Pain aggression in dogs – Pet tip 257
Unfortunately the following two scenarios occur from time to time: You’re innocently petting your cat or dog when all of a sudden your pet bites you. The same reaction can happen when you pick up your cat or dog the way you always do, when all of a sudden it bites you. What is going on here? Your pet NEVER bites you, and now that you are trying to show it some love, it bites you. Has your pet gone mad? What might be going on here is pain induced aggression.
It seems so obvious after you bring your pet to a veterinarian to figure out what is going on, but it may be as simple as pain induced aggression. Pain induced aggression means that your pet has exhibited an aggressive behaviour because it is in pain. This is especially common in older pets that may be suffering from arthritis or perhaps one of their internal organs is bruised or diseased. Accidently putting too much pressure on the ailing part of your pet can cause it great pain, and it can instinctively bite you to stop the pain. Although this is more common in older pets, it frequently happens to outdoor cats of any age. Outdoor cats commonly get into fights with other cats and during these fights cats get bitten and scratched. These bites and scratches are often hidden under the cat’s fur and they can get seriously inflamed or develop into infections if they are not treated. All it takes is some pressure on this painful area by an unsuspecting owner and the cat can instinctively bite.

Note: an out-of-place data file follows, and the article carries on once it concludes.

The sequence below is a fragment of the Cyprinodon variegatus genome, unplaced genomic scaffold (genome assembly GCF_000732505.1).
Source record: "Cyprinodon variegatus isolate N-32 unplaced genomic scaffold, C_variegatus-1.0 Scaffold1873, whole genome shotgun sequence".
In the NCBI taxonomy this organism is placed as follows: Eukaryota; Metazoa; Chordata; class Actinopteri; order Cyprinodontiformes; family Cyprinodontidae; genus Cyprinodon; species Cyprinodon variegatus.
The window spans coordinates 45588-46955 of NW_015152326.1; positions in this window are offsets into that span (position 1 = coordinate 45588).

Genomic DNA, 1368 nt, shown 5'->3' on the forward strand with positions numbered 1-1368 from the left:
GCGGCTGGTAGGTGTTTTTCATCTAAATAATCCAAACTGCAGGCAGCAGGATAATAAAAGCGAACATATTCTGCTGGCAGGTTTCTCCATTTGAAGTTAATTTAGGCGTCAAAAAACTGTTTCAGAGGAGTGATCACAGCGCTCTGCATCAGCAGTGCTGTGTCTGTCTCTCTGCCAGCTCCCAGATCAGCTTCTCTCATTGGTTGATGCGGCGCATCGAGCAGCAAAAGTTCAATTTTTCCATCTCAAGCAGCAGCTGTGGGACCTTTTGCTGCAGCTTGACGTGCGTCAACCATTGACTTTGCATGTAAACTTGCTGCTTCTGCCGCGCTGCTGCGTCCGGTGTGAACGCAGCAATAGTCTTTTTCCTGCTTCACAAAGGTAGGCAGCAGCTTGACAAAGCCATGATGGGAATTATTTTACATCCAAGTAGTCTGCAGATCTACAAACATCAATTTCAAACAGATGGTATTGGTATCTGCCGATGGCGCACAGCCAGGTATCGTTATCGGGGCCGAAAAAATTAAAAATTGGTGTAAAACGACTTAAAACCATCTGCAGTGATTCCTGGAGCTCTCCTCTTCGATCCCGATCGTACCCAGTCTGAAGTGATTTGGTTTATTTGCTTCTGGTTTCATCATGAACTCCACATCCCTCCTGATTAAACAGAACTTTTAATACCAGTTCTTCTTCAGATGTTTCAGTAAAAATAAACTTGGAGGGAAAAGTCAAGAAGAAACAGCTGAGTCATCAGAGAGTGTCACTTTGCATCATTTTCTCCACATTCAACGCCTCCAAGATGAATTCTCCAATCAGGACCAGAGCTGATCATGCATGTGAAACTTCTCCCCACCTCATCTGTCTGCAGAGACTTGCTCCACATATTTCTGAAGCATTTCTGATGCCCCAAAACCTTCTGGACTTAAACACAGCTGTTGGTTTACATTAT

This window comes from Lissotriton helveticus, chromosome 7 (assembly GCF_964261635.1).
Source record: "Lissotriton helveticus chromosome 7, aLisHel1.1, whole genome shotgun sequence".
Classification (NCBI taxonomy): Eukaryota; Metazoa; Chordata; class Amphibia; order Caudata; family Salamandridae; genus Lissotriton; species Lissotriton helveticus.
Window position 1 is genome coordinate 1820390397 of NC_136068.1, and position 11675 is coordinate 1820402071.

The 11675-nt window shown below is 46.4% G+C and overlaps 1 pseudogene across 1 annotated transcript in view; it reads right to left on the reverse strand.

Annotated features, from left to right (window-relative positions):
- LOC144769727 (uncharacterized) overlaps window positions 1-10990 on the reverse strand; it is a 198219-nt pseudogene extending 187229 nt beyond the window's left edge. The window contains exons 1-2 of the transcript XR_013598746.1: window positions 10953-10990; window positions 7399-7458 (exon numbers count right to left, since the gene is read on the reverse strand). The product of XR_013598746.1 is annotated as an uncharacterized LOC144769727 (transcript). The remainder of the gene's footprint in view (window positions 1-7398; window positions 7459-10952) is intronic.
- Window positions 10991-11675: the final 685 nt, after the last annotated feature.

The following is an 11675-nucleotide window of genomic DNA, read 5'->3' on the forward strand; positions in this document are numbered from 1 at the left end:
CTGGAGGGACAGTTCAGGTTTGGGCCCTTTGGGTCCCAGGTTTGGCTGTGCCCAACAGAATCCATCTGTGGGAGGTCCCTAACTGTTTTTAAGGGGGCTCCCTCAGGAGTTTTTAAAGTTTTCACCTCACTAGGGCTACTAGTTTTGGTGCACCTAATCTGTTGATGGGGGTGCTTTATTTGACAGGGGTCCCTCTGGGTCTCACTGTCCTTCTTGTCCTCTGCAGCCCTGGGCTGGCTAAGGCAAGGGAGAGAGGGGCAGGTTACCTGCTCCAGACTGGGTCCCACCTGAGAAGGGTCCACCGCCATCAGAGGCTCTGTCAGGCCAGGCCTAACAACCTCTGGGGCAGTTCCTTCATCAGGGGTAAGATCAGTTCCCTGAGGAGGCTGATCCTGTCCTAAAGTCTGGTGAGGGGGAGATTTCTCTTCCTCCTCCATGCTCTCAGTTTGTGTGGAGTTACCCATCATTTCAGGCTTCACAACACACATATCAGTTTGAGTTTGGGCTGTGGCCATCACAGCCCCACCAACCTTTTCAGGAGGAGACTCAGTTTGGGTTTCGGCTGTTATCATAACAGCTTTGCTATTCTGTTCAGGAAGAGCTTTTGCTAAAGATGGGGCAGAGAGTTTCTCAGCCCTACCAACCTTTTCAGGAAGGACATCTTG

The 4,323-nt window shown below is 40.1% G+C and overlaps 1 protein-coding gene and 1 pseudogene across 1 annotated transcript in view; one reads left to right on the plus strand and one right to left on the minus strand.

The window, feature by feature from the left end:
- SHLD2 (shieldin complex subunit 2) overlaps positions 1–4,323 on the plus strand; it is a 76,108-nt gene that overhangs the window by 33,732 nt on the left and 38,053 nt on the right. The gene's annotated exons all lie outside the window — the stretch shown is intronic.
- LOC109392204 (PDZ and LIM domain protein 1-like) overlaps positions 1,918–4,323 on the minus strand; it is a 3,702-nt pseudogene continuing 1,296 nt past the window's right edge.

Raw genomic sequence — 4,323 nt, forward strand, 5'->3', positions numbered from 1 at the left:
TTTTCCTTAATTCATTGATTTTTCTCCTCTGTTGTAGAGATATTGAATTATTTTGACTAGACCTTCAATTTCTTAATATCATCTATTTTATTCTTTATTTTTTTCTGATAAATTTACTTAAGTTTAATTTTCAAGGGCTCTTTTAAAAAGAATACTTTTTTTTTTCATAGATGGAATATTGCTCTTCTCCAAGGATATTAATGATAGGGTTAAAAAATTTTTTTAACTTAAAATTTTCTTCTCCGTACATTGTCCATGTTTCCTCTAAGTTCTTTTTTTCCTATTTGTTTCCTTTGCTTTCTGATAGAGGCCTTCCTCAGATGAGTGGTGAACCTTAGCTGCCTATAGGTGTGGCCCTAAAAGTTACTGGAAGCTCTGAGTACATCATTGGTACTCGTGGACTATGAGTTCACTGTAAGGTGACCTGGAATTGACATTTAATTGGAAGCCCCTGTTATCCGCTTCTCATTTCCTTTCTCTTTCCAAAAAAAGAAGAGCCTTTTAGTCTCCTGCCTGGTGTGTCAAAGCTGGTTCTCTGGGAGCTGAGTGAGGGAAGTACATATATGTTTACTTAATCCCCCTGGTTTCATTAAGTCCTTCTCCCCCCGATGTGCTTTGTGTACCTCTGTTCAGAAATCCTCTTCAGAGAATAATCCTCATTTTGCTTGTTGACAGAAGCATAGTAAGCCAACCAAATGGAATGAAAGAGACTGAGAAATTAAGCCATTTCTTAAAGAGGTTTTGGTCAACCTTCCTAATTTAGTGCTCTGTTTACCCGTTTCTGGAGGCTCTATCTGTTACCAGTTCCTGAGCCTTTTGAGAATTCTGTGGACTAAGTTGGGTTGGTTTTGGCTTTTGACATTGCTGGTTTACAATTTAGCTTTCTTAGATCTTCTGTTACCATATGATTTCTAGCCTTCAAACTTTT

A great way to avoid situations like this is to have your pet frequently massaged and groomed. Almost all dogs and cats love a good gentle massage. By regularly running your hands up and down your pet’s body you can feel for abnormalities without putting too much pressure on your pet. You get to know what is normal for your particular pet. With regard to cat scratches and bites, if your cat is frequently getting into fights it might be time to turn your outdoor cat into an indoor cat.
Obviously if your pet is biting you, you’ll need to bring your pet into see the veterinarian to accurately diagnose what is going on. If it is an infection, it’s usually easily treated with antibiotics and your pet’s pain will subside quickly. If it’s something more serious than an infection, early treatment is usually the speediest way to recovery.